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I have a Panasonic digital video camera which uses DV tapes. When I download footage to my PC it gives me massive, but high quality, .avi files which I edit and then convert to MPEG2 to burn to DVD.
Nowadays I see many cameras advertised which use a DVD in the camera, instead of a tape, which they say allows you to playback immediately in your video player. Does this mean that the recording is done in MPEG format so as to fit 1 hour on a DVD (the same capacity as a DV tape)? If so, does that mean that some quality is lost by the compression, and will be further lost if it's then edited on a PC?
In addition to that, is DVD recording as jog-proof as DV tape recording? Any real-life experience of this, please?
Yes you can play the DVD straight from the camera, but you will be very lucky if you get 30 minutes record/play on a disc.
As for being `jog-proof` there is little difference in any camera if you drop it, for normal use much the same.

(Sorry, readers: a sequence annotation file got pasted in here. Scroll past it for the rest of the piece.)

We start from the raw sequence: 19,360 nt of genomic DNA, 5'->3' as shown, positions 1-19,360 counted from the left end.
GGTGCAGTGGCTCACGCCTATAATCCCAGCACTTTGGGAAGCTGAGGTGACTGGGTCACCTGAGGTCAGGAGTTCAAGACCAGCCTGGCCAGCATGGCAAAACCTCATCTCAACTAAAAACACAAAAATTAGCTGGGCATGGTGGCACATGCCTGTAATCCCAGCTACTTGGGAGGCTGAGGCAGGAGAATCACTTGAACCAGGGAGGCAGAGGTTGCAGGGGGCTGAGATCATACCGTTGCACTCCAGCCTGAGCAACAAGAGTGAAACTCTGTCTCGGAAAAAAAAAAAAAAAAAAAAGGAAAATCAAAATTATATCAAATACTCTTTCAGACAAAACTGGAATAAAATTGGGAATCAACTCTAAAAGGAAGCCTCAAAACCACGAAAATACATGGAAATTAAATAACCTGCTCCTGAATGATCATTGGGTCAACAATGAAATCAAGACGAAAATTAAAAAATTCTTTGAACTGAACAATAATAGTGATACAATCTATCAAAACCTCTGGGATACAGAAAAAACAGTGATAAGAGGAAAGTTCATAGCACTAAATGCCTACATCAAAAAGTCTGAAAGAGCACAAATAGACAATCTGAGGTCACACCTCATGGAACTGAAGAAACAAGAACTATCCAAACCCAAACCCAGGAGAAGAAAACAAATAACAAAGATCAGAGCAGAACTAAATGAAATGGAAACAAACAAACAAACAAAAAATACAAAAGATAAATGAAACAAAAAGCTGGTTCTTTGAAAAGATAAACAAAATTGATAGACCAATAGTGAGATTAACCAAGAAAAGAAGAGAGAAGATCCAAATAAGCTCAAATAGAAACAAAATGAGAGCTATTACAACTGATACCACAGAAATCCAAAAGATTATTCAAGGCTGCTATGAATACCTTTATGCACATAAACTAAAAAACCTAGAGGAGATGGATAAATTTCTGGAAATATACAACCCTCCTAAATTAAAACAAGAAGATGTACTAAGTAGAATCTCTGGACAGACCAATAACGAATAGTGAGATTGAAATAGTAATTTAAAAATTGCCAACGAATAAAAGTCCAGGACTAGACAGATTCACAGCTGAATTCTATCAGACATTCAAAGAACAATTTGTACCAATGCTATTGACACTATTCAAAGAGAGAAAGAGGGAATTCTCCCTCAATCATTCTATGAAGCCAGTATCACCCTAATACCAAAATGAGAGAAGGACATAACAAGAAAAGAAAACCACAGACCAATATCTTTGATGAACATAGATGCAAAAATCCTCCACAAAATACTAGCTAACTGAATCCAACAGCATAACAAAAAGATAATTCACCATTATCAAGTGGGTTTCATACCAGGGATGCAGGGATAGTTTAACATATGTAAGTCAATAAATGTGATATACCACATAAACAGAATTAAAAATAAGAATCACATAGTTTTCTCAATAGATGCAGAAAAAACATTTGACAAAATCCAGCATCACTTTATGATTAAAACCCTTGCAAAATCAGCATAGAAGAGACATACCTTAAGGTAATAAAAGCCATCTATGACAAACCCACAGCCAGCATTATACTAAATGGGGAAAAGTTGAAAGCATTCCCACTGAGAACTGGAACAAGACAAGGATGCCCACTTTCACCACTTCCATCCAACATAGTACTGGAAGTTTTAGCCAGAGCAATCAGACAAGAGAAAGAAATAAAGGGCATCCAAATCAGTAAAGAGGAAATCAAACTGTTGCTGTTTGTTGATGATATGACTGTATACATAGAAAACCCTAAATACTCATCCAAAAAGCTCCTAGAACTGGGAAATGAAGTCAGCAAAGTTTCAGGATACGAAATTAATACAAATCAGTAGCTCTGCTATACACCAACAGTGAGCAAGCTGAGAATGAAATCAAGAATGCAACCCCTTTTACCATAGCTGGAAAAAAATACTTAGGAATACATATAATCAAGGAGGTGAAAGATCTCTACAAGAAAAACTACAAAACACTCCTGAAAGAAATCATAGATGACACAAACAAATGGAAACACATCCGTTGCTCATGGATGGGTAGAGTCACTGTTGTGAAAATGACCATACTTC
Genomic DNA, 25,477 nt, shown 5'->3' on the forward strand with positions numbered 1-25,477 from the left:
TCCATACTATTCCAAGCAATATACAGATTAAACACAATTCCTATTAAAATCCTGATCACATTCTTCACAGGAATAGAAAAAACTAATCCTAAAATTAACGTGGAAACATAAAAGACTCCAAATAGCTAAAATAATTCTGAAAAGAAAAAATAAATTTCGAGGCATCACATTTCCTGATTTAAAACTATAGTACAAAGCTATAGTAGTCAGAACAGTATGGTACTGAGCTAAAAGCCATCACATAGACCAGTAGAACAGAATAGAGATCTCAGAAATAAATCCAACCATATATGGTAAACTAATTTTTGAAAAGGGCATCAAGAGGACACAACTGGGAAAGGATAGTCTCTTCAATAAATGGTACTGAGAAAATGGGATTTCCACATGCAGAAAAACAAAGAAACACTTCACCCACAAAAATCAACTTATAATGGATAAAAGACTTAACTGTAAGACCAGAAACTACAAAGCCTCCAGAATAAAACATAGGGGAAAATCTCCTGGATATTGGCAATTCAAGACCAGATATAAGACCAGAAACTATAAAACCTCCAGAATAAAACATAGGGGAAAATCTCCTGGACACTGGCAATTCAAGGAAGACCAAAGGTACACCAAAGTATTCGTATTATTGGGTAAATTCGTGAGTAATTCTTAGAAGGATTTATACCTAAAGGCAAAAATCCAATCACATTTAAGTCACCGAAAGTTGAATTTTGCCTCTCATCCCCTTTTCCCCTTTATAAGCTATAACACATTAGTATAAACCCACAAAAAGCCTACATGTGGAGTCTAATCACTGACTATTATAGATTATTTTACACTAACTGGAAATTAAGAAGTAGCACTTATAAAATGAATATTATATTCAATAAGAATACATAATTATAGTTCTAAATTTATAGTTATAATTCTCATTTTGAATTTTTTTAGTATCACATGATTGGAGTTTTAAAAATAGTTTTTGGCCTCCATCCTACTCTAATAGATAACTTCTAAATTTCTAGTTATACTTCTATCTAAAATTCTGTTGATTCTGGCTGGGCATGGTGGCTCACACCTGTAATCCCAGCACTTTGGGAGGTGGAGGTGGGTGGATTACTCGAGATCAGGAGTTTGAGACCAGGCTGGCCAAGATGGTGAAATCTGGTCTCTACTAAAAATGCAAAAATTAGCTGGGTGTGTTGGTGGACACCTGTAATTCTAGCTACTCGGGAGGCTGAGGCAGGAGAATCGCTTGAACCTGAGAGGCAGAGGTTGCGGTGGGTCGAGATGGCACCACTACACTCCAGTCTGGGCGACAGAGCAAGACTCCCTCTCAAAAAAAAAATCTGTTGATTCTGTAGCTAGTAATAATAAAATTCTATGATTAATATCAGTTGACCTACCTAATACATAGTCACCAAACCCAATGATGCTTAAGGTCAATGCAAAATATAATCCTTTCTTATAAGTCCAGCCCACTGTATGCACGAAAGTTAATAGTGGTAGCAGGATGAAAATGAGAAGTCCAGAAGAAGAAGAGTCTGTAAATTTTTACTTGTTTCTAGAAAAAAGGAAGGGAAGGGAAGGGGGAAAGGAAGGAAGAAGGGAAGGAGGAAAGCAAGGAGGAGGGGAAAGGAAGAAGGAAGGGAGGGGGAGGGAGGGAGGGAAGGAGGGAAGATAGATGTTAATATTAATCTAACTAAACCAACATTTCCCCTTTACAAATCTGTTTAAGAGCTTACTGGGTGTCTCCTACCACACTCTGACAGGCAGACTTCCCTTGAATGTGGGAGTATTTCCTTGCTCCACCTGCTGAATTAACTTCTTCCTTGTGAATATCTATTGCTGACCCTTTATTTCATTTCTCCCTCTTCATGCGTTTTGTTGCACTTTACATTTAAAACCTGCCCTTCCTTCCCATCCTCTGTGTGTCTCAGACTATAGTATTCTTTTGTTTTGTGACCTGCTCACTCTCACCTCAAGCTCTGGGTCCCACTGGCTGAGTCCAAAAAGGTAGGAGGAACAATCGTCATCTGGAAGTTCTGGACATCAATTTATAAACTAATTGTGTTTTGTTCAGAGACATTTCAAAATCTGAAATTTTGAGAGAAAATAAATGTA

My preference is for one of the new, more expensive, HDD cameras. With very good definition you still get 7 hours recording and it is just as easy to transfer to PC. I don`t know about you, but there are always some bits that need editing out so transfer is always necessary and the extra time taken is not excessive when you consider changing discs if you use a DVD camera. Oh yes, and DVDs for the camera are not cheap.
Thanks woodchip and johndrew:
There's always a lot needs editing; that's the main advantage of digital over Super 8 film, isn't it? I just record everything and then transfer only the best bits to DVD ;-)
HDD sounds good. But, unless the HDD is removable, I would be worried about someone stealing my camera near the end of a holiday, and me then losing all the video I've just taken. At least with DV tapes I can pack them elsewhere during travel.
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